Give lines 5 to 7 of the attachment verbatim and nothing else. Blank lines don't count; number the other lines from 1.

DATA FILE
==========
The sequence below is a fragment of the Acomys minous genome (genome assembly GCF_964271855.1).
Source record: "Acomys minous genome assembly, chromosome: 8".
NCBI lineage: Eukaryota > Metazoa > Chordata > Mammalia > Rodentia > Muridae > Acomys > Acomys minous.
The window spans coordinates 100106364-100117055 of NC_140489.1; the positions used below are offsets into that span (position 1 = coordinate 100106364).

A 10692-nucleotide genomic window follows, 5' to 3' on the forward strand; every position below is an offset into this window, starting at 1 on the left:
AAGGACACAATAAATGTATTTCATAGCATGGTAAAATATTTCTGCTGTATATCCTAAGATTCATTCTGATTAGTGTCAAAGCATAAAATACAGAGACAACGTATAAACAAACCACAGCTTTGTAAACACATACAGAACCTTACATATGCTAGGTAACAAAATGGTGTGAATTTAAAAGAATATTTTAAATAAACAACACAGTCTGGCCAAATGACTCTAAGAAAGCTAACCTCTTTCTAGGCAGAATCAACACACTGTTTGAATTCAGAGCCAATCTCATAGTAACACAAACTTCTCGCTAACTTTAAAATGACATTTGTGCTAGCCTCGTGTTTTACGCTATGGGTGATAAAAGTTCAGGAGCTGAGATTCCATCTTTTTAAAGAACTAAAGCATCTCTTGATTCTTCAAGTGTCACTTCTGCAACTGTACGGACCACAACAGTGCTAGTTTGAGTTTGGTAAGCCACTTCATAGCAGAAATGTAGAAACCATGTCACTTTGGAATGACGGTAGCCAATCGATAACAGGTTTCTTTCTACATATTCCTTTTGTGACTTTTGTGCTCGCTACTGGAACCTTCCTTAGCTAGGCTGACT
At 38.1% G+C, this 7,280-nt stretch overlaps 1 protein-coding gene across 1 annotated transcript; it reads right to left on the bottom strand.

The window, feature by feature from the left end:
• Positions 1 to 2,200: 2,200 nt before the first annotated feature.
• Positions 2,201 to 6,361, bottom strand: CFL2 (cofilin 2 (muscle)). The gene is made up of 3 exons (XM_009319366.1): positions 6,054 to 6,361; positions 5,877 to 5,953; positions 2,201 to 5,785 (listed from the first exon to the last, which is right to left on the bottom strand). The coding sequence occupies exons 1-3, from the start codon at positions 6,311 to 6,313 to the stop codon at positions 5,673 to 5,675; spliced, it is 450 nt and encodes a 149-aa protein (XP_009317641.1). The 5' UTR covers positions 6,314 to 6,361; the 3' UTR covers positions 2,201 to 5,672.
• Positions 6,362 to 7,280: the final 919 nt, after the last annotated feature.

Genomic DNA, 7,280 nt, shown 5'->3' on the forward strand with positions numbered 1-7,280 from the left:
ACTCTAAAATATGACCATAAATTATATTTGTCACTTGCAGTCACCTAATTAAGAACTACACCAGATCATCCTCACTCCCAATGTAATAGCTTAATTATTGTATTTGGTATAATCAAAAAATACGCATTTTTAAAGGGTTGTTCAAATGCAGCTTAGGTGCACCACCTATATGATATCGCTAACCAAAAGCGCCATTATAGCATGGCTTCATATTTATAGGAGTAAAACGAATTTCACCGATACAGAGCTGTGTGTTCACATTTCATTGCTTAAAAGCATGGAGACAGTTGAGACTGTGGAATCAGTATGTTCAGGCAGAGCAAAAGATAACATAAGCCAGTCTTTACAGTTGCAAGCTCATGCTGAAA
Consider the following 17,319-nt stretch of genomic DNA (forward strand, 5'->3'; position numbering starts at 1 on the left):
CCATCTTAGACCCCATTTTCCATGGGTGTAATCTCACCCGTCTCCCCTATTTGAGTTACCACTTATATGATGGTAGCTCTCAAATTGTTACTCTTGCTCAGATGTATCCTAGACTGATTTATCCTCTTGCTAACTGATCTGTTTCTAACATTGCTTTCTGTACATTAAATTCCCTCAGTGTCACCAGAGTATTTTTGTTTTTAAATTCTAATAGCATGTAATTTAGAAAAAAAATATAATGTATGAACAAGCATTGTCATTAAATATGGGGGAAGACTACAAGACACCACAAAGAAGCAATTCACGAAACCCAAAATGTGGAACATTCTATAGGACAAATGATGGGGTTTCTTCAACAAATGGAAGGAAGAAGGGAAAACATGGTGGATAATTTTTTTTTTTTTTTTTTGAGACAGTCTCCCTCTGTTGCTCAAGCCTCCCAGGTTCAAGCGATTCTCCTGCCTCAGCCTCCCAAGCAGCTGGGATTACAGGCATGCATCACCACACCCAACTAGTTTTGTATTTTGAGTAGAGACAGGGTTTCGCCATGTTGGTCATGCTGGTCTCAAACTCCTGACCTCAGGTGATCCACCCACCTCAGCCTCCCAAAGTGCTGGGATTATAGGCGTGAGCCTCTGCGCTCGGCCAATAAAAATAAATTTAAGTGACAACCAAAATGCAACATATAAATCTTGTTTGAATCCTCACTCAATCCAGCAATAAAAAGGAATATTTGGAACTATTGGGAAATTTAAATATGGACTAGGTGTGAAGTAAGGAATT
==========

A 10692-nucleotide genomic window follows, 5' to 3' on the forward strand; every position below is an offset into this window, starting at 1 on the left:
AAGGACACAATAAATGTATTTCATAGCATGGTAAAATATTTCTGCTGTATATCCTAAGATTCATTCTGATTAGTGTCAAAGCATAAAATACAGAGACAACGTATAAACAAACCACAGCTTTGTAAACACATACAGAACCTTACATATGCTAGGTAACAAAATGGTGTGAATTTAAAAGAATATTTTAAATAAACAACACAGTCTGGCCAAATGACTCTAAGAAAGCTAACCTCTTTCTAGGCAGAATCAACACACTGTTTGAATTCAGAGCCAATCTCATAGTAACACAAACTTCTCGCTAACTTTAAAATGACATTTGTGCTAGCCTCGTGTTTTACGCTATGGGTGATAAAAGTTCAGGAGCTGAGATTCCATCTTTTTAAAGAACTAAAGCATCTCTTGATTCTTCAAGTGTCACTTCTGCAACTGTACGGACCACAACAGTGCTAGTTTGAGTTTGGTAAGCCACTTCATAGCAGAAATGTAGAAACCATGTCACTTTGGAATGACGGTAGCCAATCGATAACAGGTTTCTTTCTACATATTCCTTTTGTGACTTTTGTGCTCGCTACTGGAACCTTCCTTAGCTAGGCTGACT
At 38.1% G+C, this 7,280-nt stretch overlaps 1 protein-coding gene across 1 annotated transcript; it reads right to left on the bottom strand.